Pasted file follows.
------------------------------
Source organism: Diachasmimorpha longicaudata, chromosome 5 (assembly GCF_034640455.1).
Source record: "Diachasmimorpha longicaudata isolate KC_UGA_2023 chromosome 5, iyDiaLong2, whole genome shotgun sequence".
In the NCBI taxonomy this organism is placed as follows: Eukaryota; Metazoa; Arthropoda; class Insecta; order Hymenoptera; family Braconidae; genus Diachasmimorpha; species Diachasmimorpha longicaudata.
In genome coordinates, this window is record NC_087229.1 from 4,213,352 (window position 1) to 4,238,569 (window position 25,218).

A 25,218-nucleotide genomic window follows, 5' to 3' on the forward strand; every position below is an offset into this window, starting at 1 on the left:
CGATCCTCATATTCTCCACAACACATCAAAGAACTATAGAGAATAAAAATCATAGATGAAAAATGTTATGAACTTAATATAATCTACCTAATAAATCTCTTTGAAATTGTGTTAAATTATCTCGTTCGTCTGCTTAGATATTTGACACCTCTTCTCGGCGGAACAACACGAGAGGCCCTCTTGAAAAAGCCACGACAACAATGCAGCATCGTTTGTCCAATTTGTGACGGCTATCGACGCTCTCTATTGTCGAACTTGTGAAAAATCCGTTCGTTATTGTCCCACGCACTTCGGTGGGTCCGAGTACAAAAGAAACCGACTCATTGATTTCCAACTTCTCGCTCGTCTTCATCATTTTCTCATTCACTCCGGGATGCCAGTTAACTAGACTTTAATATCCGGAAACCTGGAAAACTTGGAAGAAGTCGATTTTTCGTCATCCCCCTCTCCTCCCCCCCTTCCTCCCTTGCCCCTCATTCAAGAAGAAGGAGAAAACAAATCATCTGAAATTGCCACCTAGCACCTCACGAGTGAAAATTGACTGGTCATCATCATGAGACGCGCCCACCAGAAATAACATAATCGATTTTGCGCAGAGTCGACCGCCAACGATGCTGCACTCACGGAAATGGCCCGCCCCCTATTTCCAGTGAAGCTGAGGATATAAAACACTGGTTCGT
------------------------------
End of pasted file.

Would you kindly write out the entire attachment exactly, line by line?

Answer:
Source organism: Diachasmimorpha longicaudata, chromosome 5 (assembly GCF_034640455.1).
Source record: "Diachasmimorpha longicaudata isolate KC_UGA_2023 chromosome 5, iyDiaLong2, whole genome shotgun sequence".
In the NCBI taxonomy this organism is placed as follows: Eukaryota; Metazoa; Arthropoda; class Insecta; order Hymenoptera; family Braconidae; genus Diachasmimorpha; species Diachasmimorpha longicaudata.
In genome coordinates, this window is record NC_087229.1 from 4,213,352 (window position 1) to 4,238,569 (window position 25,218).

A 25,218-nucleotide genomic window follows, 5' to 3' on the forward strand; every position below is an offset into this window, starting at 1 on the left:
CGATCCTCATATTCTCCACAACACATCAAAGAACTATAGAGAATAAAAATCATAGATGAAAAATGTTATGAACTTAATATAATCTACCTAATAAATCTCTTTGAAATTGTGTTAAATTATCTCGTTCGTCTGCTTAGATATTTGACACCTCTTCTCGGCGGAACAACACGAGAGGCCCTCTTGAAAAAGCCACGACAACAATGCAGCATCGTTTGTCCAATTTGTGACGGCTATCGACGCTCTCTATTGTCGAACTTGTGAAAAATCCGTTCGTTATTGTCCCACGCACTTCGGTGGGTCCGAGTACAAAAGAAACCGACTCATTGATTTCCAACTTCTCGCTCGTCTTCATCATTTTCTCATTCACTCCGGGATGCCAGTTAACTAGACTTTAATATCCGGAAACCTGGAAAACTTGGAAGAAGTCGATTTTTCGTCATCCCCCTCTCCTCCCCCCCTTCCTCCCTTGCCCCTCATTCAAGAAGAAGGAGAAAACAAATCATCTGAAATTGCCACCTAGCACCTCACGAGTGAAAATTGACTGGTCATCATCATGAGACGCGCCCACCAGAAATAACATAATCGATTTTGCGCAGAGTCGACCGCCAACGATGCTGCACTCACGGAAATGGCCCGCCCCCTATTTCCAGTGAAGCTGAGGATATAAAACACTGGTTCGT